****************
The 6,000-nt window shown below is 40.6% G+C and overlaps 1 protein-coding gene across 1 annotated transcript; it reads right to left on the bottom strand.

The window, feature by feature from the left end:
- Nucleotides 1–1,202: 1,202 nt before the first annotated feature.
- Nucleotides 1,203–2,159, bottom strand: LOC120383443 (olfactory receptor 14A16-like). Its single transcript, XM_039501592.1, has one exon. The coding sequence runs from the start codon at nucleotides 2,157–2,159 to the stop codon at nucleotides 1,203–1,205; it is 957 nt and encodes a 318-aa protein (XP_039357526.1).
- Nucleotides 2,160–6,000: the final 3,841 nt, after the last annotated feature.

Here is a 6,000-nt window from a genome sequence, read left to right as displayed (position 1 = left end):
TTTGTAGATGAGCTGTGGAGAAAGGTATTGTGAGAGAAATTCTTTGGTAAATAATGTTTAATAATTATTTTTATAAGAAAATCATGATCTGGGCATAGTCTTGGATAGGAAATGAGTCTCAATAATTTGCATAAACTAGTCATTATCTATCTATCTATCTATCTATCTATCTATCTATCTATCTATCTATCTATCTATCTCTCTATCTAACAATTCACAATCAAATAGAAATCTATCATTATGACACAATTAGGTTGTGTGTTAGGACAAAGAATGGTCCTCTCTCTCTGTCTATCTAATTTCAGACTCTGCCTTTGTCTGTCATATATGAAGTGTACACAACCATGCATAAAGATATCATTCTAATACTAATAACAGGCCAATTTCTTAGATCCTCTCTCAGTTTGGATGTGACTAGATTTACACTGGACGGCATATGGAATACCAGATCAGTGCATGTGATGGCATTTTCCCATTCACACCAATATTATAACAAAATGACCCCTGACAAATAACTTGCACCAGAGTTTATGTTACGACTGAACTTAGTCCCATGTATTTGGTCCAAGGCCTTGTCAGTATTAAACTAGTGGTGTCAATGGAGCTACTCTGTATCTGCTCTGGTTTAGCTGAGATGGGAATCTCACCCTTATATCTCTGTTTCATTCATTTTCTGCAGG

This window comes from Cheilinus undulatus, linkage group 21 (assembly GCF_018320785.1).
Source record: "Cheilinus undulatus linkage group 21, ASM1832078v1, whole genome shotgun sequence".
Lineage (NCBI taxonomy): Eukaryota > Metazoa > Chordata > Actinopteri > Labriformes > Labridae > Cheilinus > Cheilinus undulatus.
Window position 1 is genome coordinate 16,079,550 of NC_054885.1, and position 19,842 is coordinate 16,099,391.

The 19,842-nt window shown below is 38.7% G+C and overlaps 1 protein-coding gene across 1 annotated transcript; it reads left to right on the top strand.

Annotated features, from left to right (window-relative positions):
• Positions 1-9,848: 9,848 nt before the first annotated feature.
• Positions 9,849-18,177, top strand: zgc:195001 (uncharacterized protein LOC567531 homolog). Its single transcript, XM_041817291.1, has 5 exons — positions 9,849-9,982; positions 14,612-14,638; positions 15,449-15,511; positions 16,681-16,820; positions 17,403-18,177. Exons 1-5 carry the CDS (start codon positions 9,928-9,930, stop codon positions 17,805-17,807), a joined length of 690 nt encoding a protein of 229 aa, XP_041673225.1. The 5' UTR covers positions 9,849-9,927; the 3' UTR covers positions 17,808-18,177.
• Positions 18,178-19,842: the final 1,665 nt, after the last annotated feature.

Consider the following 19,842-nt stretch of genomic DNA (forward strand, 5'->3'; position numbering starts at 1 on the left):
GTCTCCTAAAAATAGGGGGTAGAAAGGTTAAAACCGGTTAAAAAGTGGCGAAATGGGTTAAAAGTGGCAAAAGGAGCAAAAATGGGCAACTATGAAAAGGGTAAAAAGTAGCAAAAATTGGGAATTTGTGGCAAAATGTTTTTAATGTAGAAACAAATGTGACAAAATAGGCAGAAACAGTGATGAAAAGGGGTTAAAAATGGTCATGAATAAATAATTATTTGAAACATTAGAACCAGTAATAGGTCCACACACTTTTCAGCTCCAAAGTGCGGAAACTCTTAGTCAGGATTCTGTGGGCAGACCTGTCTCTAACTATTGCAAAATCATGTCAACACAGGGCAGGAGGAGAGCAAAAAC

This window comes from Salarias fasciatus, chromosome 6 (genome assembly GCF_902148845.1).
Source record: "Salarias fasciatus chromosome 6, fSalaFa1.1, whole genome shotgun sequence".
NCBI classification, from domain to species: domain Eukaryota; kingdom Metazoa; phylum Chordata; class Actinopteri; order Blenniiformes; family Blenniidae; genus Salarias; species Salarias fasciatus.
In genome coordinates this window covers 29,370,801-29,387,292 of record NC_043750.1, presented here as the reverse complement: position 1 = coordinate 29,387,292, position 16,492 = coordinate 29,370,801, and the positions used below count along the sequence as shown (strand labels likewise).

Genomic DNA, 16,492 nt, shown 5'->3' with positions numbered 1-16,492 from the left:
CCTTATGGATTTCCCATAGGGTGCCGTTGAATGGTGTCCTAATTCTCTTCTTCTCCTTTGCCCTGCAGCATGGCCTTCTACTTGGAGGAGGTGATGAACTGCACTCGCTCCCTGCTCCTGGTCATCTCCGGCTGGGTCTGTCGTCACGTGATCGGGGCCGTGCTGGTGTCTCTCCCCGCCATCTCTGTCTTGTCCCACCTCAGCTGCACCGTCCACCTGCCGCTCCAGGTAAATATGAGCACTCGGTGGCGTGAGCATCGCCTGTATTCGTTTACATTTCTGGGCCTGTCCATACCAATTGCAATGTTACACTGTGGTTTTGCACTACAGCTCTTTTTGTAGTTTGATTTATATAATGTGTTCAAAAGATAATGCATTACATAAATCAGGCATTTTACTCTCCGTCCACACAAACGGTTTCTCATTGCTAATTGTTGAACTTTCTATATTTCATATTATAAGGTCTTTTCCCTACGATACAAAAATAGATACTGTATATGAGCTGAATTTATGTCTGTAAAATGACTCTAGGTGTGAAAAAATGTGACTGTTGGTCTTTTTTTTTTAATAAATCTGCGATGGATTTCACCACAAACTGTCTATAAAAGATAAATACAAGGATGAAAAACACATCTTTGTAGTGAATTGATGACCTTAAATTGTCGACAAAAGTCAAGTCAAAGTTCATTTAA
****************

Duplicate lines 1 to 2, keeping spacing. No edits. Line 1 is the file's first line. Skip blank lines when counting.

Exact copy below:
The 6,000-nt window shown below is 40.6% G+C and overlaps 1 protein-coding gene across 1 annotated transcript; it reads right to left on the bottom strand.

The window, feature by feature from the left end: